Wednesday, May 25, 2011


I am a chunky peanut butter/pulpy orange juice kind of person. What does that have to do with anything, you ask? Valid question. The answer  is texture.

I use medium-grade cotton or linen canvas for most painting commissions, but lately I've been itching to try some different painting surfaces. As beautiful as the glossy ground of glass or board can be, I am personally pulled toward super nubby surfaces with a high tooth. When used well, these surfaces add depth and evoke the artist who once worked on them.  

Diego Velázquez is a prime example of a painter who preferred a highly textured work surface. He used incredible economy in his paint placement because of the difficultly of blending paint on this type of canvas. (Think rolling a ball across a pebbled beach vs. across an ice rink.) Pieces of paint float one on top of the other, rather than forming seamless transitions in his work. The resulting paintings have a rich texture which draw the viewer's attention back to the painting surface, and in so doing, reminds her of the artist who brushed his paint across it so many years before.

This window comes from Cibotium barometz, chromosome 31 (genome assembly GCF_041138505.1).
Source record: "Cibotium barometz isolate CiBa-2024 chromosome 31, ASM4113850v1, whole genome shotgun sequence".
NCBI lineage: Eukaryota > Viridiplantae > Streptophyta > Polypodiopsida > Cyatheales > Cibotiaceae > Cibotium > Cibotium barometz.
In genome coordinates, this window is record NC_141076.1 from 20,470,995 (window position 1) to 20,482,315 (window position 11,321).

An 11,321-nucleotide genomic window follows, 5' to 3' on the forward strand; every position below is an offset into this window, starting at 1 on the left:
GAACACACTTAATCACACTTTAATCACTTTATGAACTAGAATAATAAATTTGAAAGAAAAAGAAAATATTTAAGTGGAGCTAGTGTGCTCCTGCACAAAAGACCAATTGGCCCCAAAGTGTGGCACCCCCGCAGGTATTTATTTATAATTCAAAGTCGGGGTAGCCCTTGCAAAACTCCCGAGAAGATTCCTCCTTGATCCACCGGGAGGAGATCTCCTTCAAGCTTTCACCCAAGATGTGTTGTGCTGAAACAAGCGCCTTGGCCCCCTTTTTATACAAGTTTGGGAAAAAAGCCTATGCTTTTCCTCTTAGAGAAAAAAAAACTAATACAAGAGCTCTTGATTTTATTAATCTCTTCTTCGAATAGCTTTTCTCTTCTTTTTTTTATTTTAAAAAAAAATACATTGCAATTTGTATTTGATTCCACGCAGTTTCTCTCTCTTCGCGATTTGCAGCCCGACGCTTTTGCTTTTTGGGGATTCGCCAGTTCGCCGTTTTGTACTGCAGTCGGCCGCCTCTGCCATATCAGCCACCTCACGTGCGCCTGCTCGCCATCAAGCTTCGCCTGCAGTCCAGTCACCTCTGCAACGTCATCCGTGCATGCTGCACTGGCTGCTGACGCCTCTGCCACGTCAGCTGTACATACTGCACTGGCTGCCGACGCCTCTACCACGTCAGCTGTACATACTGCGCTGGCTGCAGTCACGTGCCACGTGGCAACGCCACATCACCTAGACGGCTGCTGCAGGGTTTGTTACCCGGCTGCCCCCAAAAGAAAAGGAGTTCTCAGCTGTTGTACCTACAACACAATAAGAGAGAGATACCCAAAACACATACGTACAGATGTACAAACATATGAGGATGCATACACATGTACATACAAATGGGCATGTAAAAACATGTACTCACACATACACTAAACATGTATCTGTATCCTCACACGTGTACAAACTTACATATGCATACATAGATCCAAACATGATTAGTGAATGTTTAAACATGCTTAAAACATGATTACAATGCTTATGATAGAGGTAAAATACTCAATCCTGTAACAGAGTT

Have you ever been in a museum or gallery and had the overwhelming desire to reach out and touch a painting (scary-looking security guard be damned)? If so, then you know what I mean. We want to (literally) feel the connection between ourselves and art, and texture is one of the tools an artist can use to get us there.

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